Cussen is the brainchild of Cork singer-songwriter Kieran O’Callaghan. More a collective than a band, Faded Films marks their first full-length release, following debut single ‘Spare Fuse’ in June.
O’Callaghan describes the album as:
“a collection of seven distant memories that replay over and over in the mind, slowly decaying and gradually losing resolution like faded films.”
However, one can’t help but feel like the deterioration process doesn’t take all that long. While the Cussen sound boasts bright, ever-changing guitar chord progressions, O’Callaghan’s rich, honeyed baritone vocal, plenty of vocal harmony, and bursts of strings, horns and keys; there’s something very humdrum and schmaltzy about how it all comes off.
The clean but compressed production leaves the songs feeling sterilised. Even the Fagen-via-DeMarco jazz/funk inflected rock of moments like ‘Before the News’, ‘Brother Awol’ and ‘Wellspring’ are scrubbed down to retail outlet background music mimicry of the aforementioned. The arrangements, while considered, feel as though they follow a template of how to make a dad-rock revival indie song.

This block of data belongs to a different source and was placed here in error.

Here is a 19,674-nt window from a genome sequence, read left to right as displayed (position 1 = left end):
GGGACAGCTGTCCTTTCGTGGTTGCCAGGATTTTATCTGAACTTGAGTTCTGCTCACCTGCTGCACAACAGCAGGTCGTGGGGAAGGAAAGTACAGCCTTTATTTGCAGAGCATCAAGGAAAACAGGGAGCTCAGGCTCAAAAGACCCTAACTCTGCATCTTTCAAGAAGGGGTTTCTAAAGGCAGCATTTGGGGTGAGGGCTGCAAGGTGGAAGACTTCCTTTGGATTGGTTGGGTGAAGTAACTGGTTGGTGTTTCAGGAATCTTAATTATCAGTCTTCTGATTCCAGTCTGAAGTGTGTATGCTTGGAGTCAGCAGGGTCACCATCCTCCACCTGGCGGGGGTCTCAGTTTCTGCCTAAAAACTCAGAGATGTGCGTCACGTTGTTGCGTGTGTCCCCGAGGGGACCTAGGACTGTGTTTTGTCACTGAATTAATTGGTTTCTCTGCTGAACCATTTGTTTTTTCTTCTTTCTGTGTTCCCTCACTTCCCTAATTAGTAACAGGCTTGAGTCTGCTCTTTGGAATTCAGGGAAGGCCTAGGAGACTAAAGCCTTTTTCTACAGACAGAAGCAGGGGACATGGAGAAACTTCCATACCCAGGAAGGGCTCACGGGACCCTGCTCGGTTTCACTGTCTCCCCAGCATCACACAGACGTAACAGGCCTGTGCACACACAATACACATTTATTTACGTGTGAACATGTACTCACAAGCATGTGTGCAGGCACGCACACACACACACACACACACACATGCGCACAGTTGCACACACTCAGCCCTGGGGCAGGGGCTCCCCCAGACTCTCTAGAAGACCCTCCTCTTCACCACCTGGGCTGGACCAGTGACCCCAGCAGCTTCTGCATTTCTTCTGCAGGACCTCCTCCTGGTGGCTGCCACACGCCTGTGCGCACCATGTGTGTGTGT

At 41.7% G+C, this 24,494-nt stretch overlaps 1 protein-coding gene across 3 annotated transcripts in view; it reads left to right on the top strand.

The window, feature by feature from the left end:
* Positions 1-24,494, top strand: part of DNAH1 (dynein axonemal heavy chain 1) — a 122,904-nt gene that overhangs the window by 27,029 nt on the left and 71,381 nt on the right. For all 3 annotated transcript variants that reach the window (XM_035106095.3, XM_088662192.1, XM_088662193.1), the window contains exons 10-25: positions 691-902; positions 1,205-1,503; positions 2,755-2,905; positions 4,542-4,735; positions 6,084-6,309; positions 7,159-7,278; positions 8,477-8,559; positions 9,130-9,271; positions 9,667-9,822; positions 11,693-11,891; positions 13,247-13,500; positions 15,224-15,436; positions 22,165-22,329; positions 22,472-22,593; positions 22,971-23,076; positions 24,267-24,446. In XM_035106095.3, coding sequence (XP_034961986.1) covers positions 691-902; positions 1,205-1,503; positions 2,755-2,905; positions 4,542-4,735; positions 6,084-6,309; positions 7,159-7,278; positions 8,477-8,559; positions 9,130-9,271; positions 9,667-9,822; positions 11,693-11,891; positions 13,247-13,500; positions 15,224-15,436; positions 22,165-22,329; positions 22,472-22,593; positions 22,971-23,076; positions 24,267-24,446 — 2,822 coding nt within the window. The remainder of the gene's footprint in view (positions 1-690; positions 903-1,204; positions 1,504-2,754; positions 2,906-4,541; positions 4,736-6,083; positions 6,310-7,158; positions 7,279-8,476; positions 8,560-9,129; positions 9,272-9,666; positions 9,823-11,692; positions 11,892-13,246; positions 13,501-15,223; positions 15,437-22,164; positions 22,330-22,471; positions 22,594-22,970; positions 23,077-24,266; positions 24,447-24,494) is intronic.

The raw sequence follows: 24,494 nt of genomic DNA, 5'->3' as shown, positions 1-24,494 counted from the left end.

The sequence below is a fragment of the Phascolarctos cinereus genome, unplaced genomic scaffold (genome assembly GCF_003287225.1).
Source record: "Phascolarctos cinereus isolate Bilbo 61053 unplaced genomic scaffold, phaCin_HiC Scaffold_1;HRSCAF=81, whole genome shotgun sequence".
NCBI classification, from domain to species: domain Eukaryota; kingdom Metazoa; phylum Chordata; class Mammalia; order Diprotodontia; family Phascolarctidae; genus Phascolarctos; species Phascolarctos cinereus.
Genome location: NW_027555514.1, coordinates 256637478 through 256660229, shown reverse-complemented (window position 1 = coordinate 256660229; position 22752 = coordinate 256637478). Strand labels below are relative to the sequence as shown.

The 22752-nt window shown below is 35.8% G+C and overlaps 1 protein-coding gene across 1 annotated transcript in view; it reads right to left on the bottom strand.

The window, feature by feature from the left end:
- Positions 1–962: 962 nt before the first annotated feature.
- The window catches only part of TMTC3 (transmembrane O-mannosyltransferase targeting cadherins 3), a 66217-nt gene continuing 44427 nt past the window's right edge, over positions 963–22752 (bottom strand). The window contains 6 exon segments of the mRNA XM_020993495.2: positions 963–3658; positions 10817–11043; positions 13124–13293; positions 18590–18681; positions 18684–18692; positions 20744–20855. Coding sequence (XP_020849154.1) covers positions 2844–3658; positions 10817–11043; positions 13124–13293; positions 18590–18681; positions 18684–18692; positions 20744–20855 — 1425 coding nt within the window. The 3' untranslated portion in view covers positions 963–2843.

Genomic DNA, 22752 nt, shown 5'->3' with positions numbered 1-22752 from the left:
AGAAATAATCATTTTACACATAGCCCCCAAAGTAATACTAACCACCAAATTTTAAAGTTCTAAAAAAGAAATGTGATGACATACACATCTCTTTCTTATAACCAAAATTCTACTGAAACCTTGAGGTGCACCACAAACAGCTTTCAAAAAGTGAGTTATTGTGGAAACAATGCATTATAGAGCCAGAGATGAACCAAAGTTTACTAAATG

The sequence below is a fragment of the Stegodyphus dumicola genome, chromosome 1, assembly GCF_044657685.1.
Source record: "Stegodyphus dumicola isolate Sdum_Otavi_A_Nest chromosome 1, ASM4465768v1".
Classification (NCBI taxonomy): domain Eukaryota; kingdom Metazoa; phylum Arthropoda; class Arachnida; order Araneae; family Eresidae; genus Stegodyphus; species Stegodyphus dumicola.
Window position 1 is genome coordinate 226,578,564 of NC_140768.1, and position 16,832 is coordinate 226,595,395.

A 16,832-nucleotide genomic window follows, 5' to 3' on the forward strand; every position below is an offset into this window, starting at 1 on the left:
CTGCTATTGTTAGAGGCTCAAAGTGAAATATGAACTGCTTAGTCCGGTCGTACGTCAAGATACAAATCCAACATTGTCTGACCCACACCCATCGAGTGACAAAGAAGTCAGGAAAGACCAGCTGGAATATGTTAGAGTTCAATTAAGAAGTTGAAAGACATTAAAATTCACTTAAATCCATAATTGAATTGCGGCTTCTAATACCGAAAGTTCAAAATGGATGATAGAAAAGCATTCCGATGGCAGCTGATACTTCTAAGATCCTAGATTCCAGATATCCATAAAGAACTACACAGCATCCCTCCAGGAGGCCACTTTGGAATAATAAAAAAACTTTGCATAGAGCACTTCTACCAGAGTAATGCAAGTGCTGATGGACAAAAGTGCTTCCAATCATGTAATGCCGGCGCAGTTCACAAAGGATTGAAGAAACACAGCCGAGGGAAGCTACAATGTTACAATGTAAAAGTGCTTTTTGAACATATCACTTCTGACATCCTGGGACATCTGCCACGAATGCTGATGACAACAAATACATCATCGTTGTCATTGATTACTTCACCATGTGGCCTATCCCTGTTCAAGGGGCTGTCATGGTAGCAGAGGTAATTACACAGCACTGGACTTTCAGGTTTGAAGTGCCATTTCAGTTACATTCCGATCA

While O’Callaghan’s voice has timbre for days, the performance—at times country troubadour, others lounge lizard—doesn’t offer much to connect with on an emotional level. An analysis of the lyrics could prove fruitful, but when delivered this way, it’s difficult to care enough to make the effort.
It’s not easy to write about music like this. It’s not easy to listen to it either. There’s no denying the technical proficiency and musical prowess of those involved. Nonetheless, for all the bells and whistles, Faded Films just doesn’t warrant projection.